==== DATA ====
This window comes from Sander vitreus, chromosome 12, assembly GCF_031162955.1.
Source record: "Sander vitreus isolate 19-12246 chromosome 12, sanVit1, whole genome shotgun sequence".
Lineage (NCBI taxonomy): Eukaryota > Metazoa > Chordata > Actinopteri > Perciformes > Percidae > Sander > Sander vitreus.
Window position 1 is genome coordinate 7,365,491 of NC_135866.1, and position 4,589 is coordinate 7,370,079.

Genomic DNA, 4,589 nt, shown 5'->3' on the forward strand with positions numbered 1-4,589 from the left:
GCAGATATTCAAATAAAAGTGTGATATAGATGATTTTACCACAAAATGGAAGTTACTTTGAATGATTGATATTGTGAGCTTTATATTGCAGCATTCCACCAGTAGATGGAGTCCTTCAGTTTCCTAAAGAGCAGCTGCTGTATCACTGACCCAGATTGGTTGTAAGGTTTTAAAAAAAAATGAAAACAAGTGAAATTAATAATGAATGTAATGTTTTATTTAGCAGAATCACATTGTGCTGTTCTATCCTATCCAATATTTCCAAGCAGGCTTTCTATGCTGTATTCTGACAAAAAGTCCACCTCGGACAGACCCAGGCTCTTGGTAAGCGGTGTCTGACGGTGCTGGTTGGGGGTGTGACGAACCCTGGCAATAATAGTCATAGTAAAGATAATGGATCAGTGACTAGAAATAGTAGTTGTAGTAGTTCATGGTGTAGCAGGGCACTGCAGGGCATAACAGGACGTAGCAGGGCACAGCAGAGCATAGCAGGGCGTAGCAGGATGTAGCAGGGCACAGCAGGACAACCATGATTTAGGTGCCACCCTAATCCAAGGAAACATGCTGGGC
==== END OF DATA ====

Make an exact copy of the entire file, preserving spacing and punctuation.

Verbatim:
This window comes from Sander vitreus, chromosome 12, assembly GCF_031162955.1.
Source record: "Sander vitreus isolate 19-12246 chromosome 12, sanVit1, whole genome shotgun sequence".
Lineage (NCBI taxonomy): Eukaryota > Metazoa > Chordata > Actinopteri > Perciformes > Percidae > Sander > Sander vitreus.
Window position 1 is genome coordinate 7,365,491 of NC_135866.1, and position 4,589 is coordinate 7,370,079.

Genomic DNA, 4,589 nt, shown 5'->3' on the forward strand with positions numbered 1-4,589 from the left:
GCAGATATTCAAATAAAAGTGTGATATAGATGATTTTACCACAAAATGGAAGTTACTTTGAATGATTGATATTGTGAGCTTTATATTGCAGCATTCCACCAGTAGATGGAGTCCTTCAGTTTCCTAAAGAGCAGCTGCTGTATCACTGACCCAGATTGGTTGTAAGGTTTTAAAAAAAAATGAAAACAAGTGAAATTAATAATGAATGTAATGTTTTATTTAGCAGAATCACATTGTGCTGTTCTATCCTATCCAATATTTCCAAGCAGGCTTTCTATGCTGTATTCTGACAAAAAGTCCACCTCGGACAGACCCAGGCTCTTGGTAAGCGGTGTCTGACGGTGCTGGTTGGGGGTGTGACGAACCCTGGCAATAATAGTCATAGTAAAGATAATGGATCAGTGACTAGAAATAGTAGTTGTAGTAGTTCATGGTGTAGCAGGGCACTGCAGGGCATAACAGGACGTAGCAGGGCACAGCAGAGCATAGCAGGGCGTAGCAGGATGTAGCAGGGCACAGCAGGACAACCATGATTTAGGTGCCACCCTAATCCAAGGAAACATGCTGGGC